# The error inherent in a Riemann sum

Suppose we have a monotone, increasing function $f$ defined over an interval $[a,b]$ and we'd like to use a left and right Riemann sums, $L_n$ and $R_n$, to estimate $$\int_a^b f(x)\, dx.$$ If $n$ represents the number of terms in the sum, how large must $n$ be to ensure our error does not exceed some pre-prescribed tolerance?

Since the function is increasing, we certainly know that $$L_n \leq \int_a^b f(x)\, dx \leq R_n.$$ This implies that $$0 \leq \int_a^b f(x)\, dx - L_n \leq R_n - L_n$$ and $$L_n - R_n \leq \int_a^b f(x)\, dx - R_n \leq 0.$$ In both cases, the term in the middle is the actual error and we have that $$\text{error}\leq \left|R_n-L_n\right|.$$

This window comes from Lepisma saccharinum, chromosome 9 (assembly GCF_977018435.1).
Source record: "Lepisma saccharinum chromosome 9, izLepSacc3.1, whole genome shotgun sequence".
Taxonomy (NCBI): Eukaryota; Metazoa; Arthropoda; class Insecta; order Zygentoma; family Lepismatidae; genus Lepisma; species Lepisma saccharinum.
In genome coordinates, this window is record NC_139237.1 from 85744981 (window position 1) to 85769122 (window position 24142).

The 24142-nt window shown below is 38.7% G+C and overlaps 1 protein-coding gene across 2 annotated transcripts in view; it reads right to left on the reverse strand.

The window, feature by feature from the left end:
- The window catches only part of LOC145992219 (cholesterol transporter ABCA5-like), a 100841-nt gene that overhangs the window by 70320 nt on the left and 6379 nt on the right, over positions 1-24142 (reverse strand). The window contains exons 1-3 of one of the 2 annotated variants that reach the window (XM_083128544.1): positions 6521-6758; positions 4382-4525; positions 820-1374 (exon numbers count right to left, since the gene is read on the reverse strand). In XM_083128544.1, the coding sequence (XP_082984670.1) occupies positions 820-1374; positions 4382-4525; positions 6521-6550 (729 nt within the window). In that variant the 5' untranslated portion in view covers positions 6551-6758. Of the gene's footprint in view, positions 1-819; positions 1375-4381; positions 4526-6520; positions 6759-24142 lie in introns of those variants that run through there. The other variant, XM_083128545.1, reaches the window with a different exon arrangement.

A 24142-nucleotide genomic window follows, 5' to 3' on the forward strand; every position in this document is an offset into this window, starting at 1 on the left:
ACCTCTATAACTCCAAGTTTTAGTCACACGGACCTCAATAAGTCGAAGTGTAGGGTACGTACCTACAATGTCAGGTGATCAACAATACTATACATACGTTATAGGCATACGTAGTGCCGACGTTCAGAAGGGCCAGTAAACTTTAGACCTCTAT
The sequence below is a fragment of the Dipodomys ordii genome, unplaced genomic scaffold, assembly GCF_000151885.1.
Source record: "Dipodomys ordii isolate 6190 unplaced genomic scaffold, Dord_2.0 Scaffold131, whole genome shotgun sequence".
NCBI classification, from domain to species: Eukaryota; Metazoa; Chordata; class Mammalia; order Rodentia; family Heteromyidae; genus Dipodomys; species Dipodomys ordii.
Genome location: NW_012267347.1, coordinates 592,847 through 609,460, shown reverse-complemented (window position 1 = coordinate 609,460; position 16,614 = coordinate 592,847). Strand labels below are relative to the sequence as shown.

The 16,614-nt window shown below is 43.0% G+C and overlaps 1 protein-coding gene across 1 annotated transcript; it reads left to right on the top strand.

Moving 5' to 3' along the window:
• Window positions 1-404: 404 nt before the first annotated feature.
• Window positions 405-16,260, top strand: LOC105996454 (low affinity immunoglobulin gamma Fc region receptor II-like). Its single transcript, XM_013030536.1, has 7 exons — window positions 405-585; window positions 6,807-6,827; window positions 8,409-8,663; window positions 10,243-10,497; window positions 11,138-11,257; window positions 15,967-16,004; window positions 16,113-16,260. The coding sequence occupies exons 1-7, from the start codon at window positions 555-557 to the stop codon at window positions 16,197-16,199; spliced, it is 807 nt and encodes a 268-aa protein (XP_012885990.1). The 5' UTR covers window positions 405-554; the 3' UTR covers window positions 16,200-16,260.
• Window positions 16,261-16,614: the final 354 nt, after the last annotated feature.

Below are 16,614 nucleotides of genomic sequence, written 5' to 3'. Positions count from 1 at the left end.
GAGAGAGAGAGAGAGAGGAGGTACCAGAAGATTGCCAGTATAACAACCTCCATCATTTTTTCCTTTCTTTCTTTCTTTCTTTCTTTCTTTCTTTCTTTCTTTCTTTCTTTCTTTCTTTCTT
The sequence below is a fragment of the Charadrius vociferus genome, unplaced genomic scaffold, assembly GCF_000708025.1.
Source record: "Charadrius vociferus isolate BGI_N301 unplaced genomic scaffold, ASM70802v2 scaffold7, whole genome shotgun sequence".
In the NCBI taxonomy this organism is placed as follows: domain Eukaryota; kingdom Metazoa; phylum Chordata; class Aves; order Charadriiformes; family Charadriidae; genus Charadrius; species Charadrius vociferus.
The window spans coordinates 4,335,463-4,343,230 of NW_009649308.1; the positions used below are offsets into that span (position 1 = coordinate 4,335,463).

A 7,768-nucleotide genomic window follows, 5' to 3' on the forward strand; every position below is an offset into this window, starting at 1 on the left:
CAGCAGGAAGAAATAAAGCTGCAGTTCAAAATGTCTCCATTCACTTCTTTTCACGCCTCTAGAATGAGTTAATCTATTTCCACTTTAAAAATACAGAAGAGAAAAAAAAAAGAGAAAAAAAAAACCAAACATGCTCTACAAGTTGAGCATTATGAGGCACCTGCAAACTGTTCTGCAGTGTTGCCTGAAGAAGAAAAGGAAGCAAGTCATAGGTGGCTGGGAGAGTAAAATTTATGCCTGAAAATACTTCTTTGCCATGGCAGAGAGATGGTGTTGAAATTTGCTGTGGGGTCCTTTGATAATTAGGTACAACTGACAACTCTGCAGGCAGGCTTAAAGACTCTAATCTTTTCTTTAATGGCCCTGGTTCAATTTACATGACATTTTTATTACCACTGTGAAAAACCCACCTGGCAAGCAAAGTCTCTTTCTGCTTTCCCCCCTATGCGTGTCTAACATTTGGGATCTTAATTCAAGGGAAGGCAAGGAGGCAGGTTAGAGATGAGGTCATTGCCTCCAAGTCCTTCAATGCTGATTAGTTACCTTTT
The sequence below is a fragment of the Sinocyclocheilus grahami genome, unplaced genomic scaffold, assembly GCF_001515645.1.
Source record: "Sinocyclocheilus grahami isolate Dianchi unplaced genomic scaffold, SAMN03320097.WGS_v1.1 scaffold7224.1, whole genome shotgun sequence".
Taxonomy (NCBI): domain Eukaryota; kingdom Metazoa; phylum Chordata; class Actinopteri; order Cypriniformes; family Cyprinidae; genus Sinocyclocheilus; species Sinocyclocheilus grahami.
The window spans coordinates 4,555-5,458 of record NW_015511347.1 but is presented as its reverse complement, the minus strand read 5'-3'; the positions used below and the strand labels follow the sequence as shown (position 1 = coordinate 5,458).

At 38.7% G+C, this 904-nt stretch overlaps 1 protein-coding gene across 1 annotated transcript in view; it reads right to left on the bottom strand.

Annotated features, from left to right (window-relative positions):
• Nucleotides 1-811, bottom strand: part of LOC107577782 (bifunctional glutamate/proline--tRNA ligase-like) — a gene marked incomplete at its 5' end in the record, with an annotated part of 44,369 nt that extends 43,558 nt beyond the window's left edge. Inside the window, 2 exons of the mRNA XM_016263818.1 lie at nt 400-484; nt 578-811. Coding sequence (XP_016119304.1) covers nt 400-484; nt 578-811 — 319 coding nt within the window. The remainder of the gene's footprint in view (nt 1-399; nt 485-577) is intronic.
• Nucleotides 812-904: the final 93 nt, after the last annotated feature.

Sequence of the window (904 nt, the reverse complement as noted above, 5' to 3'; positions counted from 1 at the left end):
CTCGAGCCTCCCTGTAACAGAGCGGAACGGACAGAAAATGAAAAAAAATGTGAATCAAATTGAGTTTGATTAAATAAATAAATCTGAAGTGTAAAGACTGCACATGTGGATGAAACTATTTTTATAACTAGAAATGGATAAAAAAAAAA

But, there is a very simple interpretation of $R_n-L_n$ - it is the total area of the rectangles shown in red below, which yields $$\text{error}\leq \left|f(b)-f(a)\right|\frac{b-a}{n}.$$

By the mean value theorem, we know that $$\frac{f(b)-f(a)}{b-a} = f'(c)$$ for some $c$ between $a$ and $b$. Thus, if $M$ is an upper bound for $|f'|$ on the interval, then we know that $$\text{error}\leq \frac{\left|f(b)-f(a)\right|}{b-a}\cdot\frac{(b-a)^2}{n} \leq M\frac{(b-a)^2}{n}.$$ The nice thing about this last formulation is that it holds whether $f$ is monotone or not!